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A COVID-19 debate and a scandal in their football association impacted Brazil during the Copa America. As a result, the Selecao end the tournament empty-handed.
The main storyline of the Copa America final was easy to recognize. Argentina ended their title drought with a 1-0 win over Brazil in the Maracana Stadium in Rio de Janeiro.
The only goal scorer was Angel Di Maria, who scored with a lovely chip in the 22nd minute. It was the first major title for superstar Lionel Messi with the Argentine national team.
"It was not an attractive final. After the opening goal, Argentina retreated to make the spaces tighter and preserve the lead until full time," the Brazilian-born former German International Paolo Rink told DW.
The former Leverkusen player, who currently lives in southern Brazil, would have liked to see more from the Selecao and criticized that "there was just too little."
In sporting terms, the tournament ended in disappointment for hosts Brazil. But on top of that the majority of the event, which was moved to Brazil at the last minute after Argentina (COVID-19 pandemic) and Colombia (social unrest) dropped out, lacked atmosphere and ambience.
"Without spectators, something is missing," Rink said.
Thiago Bri, the owner of the Dantes restaurant in Rio de Janeiro, had also expected more. For the final, at least, his establishment was filled, though mostly with Argentinians living in Brazil.
"During the Copa America, there was hardly any difference from normal days," Bri told DW.
He said that the European Championship games, occurring at the same time as the Copa America, brought more business. "The foreigners who are in Rio actually came to see us for every game. I'm sure at the England vs. Italy final we'll have a full house."
The whole tournament was overshadowed by political issues: an abuse scandal in the Brazilian FA (CBF) and the discussion surrounding whether the tournament should take place at in a coronavirus variant hotspot.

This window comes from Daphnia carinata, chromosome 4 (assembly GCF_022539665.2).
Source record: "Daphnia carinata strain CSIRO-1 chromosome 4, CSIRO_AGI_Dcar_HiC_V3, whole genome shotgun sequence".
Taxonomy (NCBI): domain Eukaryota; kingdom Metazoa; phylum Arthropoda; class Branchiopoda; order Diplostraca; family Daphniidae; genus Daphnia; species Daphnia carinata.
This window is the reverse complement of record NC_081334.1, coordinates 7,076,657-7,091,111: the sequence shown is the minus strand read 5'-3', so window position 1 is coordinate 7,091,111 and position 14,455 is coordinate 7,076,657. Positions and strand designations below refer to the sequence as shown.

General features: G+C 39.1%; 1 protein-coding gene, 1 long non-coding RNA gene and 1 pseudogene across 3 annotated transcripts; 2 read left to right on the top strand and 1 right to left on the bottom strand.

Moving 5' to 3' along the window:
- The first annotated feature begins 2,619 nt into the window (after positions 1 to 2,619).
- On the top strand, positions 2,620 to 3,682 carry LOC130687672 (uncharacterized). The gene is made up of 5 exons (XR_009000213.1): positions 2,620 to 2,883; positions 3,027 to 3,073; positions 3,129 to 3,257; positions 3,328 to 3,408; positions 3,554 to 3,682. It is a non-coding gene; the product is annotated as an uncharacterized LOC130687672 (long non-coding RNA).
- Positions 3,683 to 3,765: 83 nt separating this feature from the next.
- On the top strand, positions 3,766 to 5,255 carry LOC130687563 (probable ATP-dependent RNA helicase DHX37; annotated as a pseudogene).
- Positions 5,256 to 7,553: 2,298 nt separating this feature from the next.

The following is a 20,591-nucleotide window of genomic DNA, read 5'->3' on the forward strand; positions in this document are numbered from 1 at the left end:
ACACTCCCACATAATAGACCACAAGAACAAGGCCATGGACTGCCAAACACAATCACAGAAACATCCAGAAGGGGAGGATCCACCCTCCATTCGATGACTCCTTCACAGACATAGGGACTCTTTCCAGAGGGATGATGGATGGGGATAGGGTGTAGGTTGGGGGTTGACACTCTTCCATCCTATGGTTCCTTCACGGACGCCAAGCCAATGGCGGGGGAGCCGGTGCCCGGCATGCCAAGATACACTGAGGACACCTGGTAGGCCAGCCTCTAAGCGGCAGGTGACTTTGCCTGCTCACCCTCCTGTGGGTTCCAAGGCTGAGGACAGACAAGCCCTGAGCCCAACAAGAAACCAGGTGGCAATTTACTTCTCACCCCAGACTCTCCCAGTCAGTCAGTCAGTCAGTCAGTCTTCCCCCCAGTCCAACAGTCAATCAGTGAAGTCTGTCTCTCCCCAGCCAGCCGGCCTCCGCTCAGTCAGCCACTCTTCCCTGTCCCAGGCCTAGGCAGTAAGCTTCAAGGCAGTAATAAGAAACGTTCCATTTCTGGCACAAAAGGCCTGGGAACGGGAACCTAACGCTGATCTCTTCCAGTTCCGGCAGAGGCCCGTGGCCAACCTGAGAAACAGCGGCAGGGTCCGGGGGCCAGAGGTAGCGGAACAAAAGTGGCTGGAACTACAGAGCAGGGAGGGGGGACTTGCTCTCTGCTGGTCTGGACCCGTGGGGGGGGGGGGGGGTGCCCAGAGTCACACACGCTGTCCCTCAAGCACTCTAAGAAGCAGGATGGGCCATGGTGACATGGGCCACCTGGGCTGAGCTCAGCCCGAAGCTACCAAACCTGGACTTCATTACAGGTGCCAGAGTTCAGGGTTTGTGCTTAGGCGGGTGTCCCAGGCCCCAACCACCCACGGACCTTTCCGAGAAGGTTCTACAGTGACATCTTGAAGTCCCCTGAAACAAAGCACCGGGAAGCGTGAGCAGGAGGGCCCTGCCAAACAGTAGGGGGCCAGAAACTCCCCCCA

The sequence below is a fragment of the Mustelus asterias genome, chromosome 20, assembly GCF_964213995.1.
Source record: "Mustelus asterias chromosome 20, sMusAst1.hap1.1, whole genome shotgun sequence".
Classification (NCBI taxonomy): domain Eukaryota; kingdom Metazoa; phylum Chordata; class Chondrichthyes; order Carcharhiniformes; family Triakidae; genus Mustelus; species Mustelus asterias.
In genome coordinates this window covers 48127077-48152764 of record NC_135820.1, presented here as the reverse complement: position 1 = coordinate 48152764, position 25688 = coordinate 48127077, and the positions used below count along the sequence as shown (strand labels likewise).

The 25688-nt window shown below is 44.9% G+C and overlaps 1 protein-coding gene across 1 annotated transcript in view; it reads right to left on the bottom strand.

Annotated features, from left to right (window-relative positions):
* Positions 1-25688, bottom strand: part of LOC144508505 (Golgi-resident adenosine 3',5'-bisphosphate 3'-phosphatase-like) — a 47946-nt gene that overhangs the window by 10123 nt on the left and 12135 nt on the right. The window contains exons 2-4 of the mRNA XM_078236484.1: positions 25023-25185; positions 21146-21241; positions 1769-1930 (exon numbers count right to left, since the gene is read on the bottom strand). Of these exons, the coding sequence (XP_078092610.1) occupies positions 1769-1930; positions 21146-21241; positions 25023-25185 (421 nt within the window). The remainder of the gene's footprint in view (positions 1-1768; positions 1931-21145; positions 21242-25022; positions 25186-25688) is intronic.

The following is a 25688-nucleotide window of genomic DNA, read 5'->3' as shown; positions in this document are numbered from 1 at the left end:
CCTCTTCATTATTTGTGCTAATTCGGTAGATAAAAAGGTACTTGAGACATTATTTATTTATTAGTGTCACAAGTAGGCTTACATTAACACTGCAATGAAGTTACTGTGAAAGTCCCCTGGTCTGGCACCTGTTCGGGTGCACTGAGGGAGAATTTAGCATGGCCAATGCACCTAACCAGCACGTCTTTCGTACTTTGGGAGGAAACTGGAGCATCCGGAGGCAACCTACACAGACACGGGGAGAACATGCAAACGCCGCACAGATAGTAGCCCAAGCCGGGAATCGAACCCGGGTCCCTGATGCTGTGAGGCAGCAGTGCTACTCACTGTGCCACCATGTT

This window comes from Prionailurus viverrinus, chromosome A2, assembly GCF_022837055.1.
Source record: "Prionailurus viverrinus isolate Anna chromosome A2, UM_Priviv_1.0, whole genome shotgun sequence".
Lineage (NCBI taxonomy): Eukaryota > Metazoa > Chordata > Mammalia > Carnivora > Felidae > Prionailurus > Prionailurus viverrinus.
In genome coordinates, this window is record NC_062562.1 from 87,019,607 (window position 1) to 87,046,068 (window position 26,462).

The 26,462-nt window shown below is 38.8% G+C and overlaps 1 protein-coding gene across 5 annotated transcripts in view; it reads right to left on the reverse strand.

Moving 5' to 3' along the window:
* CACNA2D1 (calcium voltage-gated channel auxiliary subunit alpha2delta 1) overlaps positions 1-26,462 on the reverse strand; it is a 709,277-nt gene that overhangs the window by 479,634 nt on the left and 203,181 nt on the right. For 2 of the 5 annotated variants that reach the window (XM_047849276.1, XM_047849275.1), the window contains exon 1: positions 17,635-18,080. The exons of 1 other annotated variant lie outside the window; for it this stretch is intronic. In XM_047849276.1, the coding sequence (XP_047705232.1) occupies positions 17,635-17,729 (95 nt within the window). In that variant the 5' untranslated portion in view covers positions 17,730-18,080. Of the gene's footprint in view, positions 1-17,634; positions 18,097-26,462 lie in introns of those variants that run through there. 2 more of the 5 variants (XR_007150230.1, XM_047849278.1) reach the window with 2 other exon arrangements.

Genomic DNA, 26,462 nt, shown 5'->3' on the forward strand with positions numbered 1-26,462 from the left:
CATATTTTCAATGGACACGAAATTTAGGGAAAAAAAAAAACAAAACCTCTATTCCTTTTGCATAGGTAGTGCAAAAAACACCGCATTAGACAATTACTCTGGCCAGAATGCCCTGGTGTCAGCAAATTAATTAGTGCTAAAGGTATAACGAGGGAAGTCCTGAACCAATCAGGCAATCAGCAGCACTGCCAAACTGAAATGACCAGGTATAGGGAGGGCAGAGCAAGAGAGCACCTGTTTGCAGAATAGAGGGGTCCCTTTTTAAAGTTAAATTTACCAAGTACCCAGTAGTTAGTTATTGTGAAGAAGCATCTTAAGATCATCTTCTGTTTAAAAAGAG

"Of course it affected the concentration of the players," Brazilian footballer Felipe Adao, who played for FC Lucerne in Switzerland during his career, told DW.
"Brazil is experiencing a difficult time. We are in the middle of a parliamentary investigation into the COVID-19 policy, and then the players are supposed to speak out. The politics, the CBF scandal, you're not 100% focused."
Former Brazilian international Claudio Adalberto Adao, once recommended by Pele for Santos and now a coach, believes the final would have been different with a full stadium.
"With a sold out Maracana, Brazil would have won the trophy," Adao told DW. "It would have been a different game."
Only about 5,000 spectators were able to experience live the most explosive classic in South American football. Some who attended hat to pay up to 5,000 US dollars (€4,210) to intermediaries to attend the game. A final for a handful of rich people with connections: that is fitting for a tournament that lacked soul and was probably only held to save TV money for federations.
The mood in the winning country was much better. Even at night, thousands of fans flocked to the Obelisco de Buenos Aires without social distancing and many without masks. And that, although Argentina had still reported 20,000 new infections earlier in the week.
This article was adapted from German